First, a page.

Today is one of those days that might not seem like a big deal at the time, but years from now, when “Drone Pilot” is listed as one of the most lucrative jobs of 2025, it’ll be August 29th, 2016 that will be remembered as the day that all became possible. Today Part 107 of the FAA regulations goes into effect. If you’re a drone hobbyist, then you really don’t need to worry yourself with all the new regulations, they won’t be affecting you. However, if your dream is to make a living flying your drone, pay attention.

Part 107 was written up and finalized back on June 21st, and while you may think that 2 months is a long time wait for a policy to go into effect, in government terms that amount of time is so fast it’s almost unheard of. It’s also relatively easy to understand. You can check out the press release for it here, or if you’re feeling particularly adventurous you can read the actual regulations here. I read both of them and fortunately I only gouged one of my eyes out. Hopefully I can transcribe what I read in an easy to understand way for the rest of you. And before you thank me for my sacrifice, know that I’ve been wanting to rock an eye-patch for some time now.

In all honesty, it’s not that complicated. Here’s the long and short of it…

  • Drones have to weigh less than 55 lbs.
  • Drones cannot fly over 400 ft.
  • Drones cannot fly over 100 mph.
  • Drone can only be flown during daylight hours, or during twilight hours if the drone has anti-collision lights.
  • Drones cannot be flown over unprotected people on the ground who aren’t directly participating in the UAS operation.
  • Person flying the drone must be 16 years of age or older.
  • Person flying the drone must have a remote pilot certificate, or be directly supervised by someone who does.
  • In order to get a remote pilot certificate, person must pass an initial aeronautical knowledge test at an FAA approved knowledge testing center or have an existing non-student PART 61 pilot certificate.
  • TSA will conduct a security background check on anyone applying for a remote pilot certificate.

See what I mean? Pretty straightforward stuff. There are a couple of points that require a little further explanation though. For example, “Drones cannot be flown over unprotected people on the ground who aren’t directly participating in the UAS operation”? How are you supposed to monitor that if you’re job requires you fly your drone in a populated area? Fortunately, the FAA will be offering waivers via their website that the pilot can apply for. Basically what this means is that if your drone crashes into something or someone, you’re responsible for it, not the FAA.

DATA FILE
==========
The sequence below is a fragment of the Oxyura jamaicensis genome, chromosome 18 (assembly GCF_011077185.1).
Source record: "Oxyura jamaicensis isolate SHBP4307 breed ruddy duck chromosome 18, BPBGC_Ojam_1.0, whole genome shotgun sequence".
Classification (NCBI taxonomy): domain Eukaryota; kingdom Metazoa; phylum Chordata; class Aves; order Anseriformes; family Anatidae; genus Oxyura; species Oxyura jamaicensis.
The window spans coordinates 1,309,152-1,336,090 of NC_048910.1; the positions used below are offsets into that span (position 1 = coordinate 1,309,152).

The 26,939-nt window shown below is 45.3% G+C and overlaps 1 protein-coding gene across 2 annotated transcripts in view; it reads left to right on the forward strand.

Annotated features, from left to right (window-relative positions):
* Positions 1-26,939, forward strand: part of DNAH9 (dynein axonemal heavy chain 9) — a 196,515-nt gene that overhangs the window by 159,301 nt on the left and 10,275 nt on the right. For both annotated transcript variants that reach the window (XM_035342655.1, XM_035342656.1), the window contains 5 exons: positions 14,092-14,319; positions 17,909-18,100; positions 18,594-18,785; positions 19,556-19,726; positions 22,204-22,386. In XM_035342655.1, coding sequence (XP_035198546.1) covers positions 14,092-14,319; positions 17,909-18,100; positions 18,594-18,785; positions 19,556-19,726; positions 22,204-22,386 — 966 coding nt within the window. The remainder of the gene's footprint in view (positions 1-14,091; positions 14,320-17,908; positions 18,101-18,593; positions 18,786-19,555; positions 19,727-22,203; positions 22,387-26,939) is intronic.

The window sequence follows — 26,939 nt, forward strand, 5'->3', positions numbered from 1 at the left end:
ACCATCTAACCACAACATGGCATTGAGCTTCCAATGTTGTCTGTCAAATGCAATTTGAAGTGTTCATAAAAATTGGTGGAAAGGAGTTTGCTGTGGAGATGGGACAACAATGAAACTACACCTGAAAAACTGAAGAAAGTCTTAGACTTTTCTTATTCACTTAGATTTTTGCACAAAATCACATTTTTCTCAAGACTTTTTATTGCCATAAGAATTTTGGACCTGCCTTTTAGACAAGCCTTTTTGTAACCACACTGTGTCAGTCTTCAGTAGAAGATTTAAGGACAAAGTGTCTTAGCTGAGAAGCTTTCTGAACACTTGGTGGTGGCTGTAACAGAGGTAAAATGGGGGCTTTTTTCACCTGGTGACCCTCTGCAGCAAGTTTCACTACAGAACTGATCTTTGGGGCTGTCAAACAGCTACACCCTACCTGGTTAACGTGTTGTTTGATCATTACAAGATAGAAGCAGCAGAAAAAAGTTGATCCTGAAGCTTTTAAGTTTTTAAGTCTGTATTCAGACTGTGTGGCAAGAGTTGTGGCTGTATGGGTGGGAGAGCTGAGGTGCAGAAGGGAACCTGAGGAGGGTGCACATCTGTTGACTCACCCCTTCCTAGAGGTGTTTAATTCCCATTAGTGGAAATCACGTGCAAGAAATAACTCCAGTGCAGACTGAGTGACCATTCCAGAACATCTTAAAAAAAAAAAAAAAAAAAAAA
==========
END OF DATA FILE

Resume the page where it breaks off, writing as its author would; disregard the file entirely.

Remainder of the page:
There’s also the question of privacy and safety checks, both of which the FAA is staying out of. Their official stance on privacy is “The FAA does not regulate how drones gather data on people or property.” However, they are providing drone users with recommended privacy guidelines as part of the UAS registration process and the FAA’s B4UFly mobile app. In terms of safety checks, that responsibility again falls on the pilot. The FAA is not requiring drones to comply with current agency airworthiness standards or aircraft certification.

This might seem like a major pain, but if you ask someone who’s used drones professionally before Part 107, they’ll tell you this is a walk in the park compared to what the process used to be, both in terms of simplicity and cost. The test is apparently hard enough that it will require some studying up, but anyone who wants to operate a drone for a living should be able to pass it. By standardizing this process, the FAA is opening up the doors to a whole new industry. “We are part of a new era in aviation, and the potential for unmanned aircraft will make it safer and easier to do certain jobs, gather information, and deploy disaster relief,” said U.S. Transportation Secretary Anthony Foxx. “We look forward to working with the aviation community to support innovation, while maintaining our standards as the safest and most complex airspace in the world.”

Industry estimates that with these new laws put in place, the drone industry will create $82 billion dollars for the US economy and create more than 100,000 new jobs over the next 10 years. If you haven’t thought about turning your passion for drones into a career before, now might be a good time to start.